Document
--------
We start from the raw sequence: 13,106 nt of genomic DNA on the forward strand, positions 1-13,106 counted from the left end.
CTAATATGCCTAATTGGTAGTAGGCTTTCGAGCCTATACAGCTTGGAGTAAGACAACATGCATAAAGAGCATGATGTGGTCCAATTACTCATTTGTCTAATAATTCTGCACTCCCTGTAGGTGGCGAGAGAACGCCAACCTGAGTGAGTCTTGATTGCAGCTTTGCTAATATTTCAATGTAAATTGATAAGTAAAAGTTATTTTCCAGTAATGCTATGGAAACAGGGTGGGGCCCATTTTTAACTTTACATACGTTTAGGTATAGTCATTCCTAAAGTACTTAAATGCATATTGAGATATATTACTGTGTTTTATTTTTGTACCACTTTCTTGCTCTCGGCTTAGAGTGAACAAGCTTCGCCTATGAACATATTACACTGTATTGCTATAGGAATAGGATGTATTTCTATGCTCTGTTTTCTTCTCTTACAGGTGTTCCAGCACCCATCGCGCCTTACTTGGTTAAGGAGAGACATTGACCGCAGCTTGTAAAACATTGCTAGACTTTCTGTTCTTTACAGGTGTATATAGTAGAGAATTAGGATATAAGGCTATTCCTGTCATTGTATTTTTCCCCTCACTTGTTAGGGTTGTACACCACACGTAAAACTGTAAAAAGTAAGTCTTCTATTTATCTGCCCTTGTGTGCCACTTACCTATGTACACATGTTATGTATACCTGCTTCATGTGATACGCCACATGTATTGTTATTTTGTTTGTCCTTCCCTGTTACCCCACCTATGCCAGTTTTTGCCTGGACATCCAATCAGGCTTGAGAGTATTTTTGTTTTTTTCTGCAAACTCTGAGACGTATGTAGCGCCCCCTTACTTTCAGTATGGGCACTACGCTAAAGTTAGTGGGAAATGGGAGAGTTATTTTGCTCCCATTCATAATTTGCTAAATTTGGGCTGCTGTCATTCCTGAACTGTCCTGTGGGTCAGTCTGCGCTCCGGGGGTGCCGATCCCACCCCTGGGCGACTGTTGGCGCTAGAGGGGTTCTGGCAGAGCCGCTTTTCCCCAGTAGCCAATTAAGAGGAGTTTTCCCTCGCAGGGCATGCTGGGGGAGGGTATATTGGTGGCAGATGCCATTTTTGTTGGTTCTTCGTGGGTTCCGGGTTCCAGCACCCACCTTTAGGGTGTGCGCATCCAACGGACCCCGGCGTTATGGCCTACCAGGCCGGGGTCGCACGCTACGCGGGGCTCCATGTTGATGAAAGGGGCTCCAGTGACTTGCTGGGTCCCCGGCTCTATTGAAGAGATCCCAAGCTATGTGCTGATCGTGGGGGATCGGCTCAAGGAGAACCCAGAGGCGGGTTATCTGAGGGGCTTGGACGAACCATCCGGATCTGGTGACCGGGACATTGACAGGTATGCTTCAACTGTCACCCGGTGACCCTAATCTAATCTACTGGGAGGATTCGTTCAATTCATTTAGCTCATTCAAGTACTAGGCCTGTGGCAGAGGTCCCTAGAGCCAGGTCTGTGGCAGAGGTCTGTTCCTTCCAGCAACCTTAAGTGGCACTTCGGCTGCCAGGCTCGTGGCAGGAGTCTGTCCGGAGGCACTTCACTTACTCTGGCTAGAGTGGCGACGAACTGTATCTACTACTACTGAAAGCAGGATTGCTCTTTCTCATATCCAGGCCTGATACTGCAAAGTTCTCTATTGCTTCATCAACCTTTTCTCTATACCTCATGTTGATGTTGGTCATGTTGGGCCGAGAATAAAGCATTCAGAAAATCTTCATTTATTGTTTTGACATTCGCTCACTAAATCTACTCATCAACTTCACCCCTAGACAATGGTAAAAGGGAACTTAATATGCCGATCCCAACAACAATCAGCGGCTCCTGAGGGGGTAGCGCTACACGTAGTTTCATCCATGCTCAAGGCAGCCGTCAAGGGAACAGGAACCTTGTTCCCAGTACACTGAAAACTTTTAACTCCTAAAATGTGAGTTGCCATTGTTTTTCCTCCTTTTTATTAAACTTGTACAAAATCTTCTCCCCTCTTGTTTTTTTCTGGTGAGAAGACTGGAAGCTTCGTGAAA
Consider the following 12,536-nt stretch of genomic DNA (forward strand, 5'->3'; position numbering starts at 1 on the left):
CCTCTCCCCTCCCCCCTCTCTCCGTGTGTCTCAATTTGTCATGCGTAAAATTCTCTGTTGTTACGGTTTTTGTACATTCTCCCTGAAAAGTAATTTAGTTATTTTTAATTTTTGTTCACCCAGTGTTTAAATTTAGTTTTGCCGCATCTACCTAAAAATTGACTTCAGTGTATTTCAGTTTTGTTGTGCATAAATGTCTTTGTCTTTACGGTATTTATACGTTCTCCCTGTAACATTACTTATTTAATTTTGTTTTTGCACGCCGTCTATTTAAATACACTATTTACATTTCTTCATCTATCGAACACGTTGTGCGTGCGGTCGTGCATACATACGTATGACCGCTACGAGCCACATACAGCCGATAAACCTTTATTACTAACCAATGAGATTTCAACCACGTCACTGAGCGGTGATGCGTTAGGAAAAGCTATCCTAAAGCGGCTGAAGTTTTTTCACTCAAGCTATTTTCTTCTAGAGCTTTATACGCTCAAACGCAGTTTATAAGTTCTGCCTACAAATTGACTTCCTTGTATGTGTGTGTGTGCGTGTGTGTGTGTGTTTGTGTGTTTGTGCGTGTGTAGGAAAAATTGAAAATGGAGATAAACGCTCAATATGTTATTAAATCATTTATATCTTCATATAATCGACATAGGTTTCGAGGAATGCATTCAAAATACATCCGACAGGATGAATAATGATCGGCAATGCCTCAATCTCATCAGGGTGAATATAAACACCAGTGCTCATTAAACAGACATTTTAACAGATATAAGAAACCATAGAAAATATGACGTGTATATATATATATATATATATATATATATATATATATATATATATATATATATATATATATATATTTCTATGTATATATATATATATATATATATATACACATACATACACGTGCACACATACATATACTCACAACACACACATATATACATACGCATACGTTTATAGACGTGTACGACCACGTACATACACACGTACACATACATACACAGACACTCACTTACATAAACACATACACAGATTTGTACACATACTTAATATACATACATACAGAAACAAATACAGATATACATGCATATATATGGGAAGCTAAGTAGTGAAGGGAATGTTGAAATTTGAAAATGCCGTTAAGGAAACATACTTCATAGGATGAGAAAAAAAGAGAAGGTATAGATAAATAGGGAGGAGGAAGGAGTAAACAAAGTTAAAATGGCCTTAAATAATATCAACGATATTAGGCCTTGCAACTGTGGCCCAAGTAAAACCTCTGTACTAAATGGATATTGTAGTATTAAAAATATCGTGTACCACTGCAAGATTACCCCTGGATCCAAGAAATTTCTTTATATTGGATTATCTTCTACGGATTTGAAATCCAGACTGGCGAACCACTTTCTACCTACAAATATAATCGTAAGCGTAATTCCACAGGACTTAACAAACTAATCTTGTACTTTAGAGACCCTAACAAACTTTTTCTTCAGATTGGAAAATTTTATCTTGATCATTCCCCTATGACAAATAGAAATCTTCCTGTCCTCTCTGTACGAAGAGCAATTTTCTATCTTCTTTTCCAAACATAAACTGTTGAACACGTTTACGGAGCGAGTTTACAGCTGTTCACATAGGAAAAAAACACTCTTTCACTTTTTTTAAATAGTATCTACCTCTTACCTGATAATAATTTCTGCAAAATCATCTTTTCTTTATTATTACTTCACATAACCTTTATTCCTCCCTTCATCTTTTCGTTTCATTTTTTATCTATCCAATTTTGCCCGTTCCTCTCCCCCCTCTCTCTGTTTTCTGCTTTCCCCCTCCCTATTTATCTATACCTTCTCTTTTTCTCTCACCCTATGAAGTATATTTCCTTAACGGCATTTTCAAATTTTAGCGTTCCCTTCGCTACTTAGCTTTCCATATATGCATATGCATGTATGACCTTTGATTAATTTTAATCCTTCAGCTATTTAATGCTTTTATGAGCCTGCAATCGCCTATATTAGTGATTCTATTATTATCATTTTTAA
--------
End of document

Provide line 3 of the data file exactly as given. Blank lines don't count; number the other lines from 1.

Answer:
Consider the following 12,536-nt stretch of genomic DNA (forward strand, 5'->3'; position numbering starts at 1 on the left):